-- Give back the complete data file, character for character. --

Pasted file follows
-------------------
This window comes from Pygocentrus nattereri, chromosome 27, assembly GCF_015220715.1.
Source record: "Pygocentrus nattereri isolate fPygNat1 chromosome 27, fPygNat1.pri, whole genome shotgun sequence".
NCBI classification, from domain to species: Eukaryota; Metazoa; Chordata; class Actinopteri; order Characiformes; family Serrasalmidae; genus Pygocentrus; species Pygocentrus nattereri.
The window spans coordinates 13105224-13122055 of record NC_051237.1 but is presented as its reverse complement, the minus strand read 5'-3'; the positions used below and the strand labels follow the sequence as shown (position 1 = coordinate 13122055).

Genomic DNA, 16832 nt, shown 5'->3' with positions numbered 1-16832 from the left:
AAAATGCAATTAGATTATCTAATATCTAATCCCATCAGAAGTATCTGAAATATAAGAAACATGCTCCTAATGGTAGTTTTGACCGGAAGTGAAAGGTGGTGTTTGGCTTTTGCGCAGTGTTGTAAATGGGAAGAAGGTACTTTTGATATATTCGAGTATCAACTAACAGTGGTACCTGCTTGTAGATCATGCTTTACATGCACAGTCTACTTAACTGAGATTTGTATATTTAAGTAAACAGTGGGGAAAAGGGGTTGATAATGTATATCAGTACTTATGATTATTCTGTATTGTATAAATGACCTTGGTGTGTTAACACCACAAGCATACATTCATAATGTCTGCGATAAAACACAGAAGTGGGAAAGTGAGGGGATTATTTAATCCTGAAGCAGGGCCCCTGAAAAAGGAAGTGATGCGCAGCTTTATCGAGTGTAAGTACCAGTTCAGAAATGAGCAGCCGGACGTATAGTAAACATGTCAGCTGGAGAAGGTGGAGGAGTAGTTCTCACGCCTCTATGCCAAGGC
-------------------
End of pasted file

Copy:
This window comes from Pygocentrus nattereri, chromosome 27, assembly GCF_015220715.1.
Source record: "Pygocentrus nattereri isolate fPygNat1 chromosome 27, fPygNat1.pri, whole genome shotgun sequence".
NCBI classification, from domain to species: Eukaryota; Metazoa; Chordata; class Actinopteri; order Characiformes; family Serrasalmidae; genus Pygocentrus; species Pygocentrus nattereri.
The window spans coordinates 13105224-13122055 of record NC_051237.1 but is presented as its reverse complement, the minus strand read 5'-3'; the positions used below and the strand labels follow the sequence as shown (position 1 = coordinate 13122055).

Genomic DNA, 16832 nt, shown 5'->3' with positions numbered 1-16832 from the left:
AAAATGCAATTAGATTATCTAATATCTAATCCCATCAGAAGTATCTGAAATATAAGAAACATGCTCCTAATGGTAGTTTTGACCGGAAGTGAAAGGTGGTGTTTGGCTTTTGCGCAGTGTTGTAAATGGGAAGAAGGTACTTTTGATATATTCGAGTATCAACTAACAGTGGTACCTGCTTGTAGATCATGCTTTACATGCACAGTCTACTTAACTGAGATTTGTATATTTAAGTAAACAGTGGGGAAAAGGGGTTGATAATGTATATCAGTACTTATGATTATTCTGTATTGTATAAATGACCTTGGTGTGTTAACACCACAAGCATACATTCATAATGTCTGCGATAAAACACAGAAGTGGGAAAGTGAGGGGATTATTTAATCCTGAAGCAGGGCCCCTGAAAAAGGAAGTGATGCGCAGCTTTATCGAGTGTAAGTACCAGTTCAGAAATGAGCAGCCGGACGTATAGTAAACATGTCAGCTGGAGAAGGTGGAGGAGTAGTTCTCACGCCTCTATGCCAAGGC